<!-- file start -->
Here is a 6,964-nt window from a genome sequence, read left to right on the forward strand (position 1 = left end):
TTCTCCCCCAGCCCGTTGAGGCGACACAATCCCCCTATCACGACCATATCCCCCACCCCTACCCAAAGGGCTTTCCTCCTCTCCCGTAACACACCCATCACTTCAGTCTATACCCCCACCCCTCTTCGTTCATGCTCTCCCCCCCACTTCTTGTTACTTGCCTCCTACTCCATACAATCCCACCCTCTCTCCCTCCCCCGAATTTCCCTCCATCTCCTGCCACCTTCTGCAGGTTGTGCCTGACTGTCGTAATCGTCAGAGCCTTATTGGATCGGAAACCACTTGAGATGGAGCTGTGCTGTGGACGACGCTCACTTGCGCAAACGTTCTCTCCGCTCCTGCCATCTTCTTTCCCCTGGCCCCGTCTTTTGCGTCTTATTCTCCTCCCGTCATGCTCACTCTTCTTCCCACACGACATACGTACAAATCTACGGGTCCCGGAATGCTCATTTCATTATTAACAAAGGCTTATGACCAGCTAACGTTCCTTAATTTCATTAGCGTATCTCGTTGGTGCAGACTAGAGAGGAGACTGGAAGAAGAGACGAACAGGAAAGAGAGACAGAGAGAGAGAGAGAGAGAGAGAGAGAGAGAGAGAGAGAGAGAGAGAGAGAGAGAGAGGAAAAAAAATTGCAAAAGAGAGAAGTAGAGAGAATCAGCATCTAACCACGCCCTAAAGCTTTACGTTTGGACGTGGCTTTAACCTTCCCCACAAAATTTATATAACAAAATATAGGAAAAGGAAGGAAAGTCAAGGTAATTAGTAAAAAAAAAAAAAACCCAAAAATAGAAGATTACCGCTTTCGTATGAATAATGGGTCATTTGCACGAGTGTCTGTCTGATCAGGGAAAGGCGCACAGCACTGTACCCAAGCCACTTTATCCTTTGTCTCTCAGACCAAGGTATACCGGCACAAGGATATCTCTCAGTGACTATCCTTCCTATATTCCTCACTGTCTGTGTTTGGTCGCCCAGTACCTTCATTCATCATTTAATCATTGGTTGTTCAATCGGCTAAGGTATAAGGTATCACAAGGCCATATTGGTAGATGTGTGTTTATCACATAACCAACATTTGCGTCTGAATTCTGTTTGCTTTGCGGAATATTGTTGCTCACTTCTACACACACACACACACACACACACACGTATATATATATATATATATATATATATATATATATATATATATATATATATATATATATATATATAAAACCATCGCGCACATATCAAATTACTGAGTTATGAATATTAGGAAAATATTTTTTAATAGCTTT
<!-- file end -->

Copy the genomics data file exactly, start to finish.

Here is a 6,964-nt window from a genome sequence, read left to right on the forward strand (position 1 = left end):
TTCTCCCCCAGCCCGTTGAGGCGACACAATCCCCCTATCACGACCATATCCCCCACCCCTACCCAAAGGGCTTTCCTCCTCTCCCGTAACACACCCATCACTTCAGTCTATACCCCCACCCCTCTTCGTTCATGCTCTCCCCCCCACTTCTTGTTACTTGCCTCCTACTCCATACAATCCCACCCTCTCTCCCTCCCCCGAATTTCCCTCCATCTCCTGCCACCTTCTGCAGGTTGTGCCTGACTGTCGTAATCGTCAGAGCCTTATTGGATCGGAAACCACTTGAGATGGAGCTGTGCTGTGGACGACGCTCACTTGCGCAAACGTTCTCTCCGCTCCTGCCATCTTCTTTCCCCTGGCCCCGTCTTTTGCGTCTTATTCTCCTCCCGTCATGCTCACTCTTCTTCCCACACGACATACGTACAAATCTACGGGTCCCGGAATGCTCATTTCATTATTAACAAAGGCTTATGACCAGCTAACGTTCCTTAATTTCATTAGCGTATCTCGTTGGTGCAGACTAGAGAGGAGACTGGAAGAAGAGACGAACAGGAAAGAGAGACAGAGAGAGAGAGAGAGAGAGAGAGAGAGAGAGAGAGAGAGAGAGAGAGAGAGAGAGAGGAAAAAAAATTGCAAAAGAGAGAAGTAGAGAGAATCAGCATCTAACCACGCCCTAAAGCTTTACGTTTGGACGTGGCTTTAACCTTCCCCACAAAATTTATATAACAAAATATAGGAAAAGGAAGGAAAGTCAAGGTAATTAGTAAAAAAAAAAAAAACCCAAAAATAGAAGATTACCGCTTTCGTATGAATAATGGGTCATTTGCACGAGTGTCTGTCTGATCAGGGAAAGGCGCACAGCACTGTACCCAAGCCACTTTATCCTTTGTCTCTCAGACCAAGGTATACCGGCACAAGGATATCTCTCAGTGACTATCCTTCCTATATTCCTCACTGTCTGTGTTTGGTCGCCCAGTACCTTCATTCATCATTTAATCATTGGTTGTTCAATCGGCTAAGGTATAAGGTATCACAAGGCCATATTGGTAGATGTGTGTTTATCACATAACCAACATTTGCGTCTGAATTCTGTTTGCTTTGCGGAATATTGTTGCTCACTTCTACACACACACACACACACACACACACGTATATATATATATATATATATATATATATATATATATATATATATATATATATATATATATATATAAAACCATCGCGCACATATCAAATTACTGAGTTATGAATATTAGGAAAATATTTTTTAATAGCTTT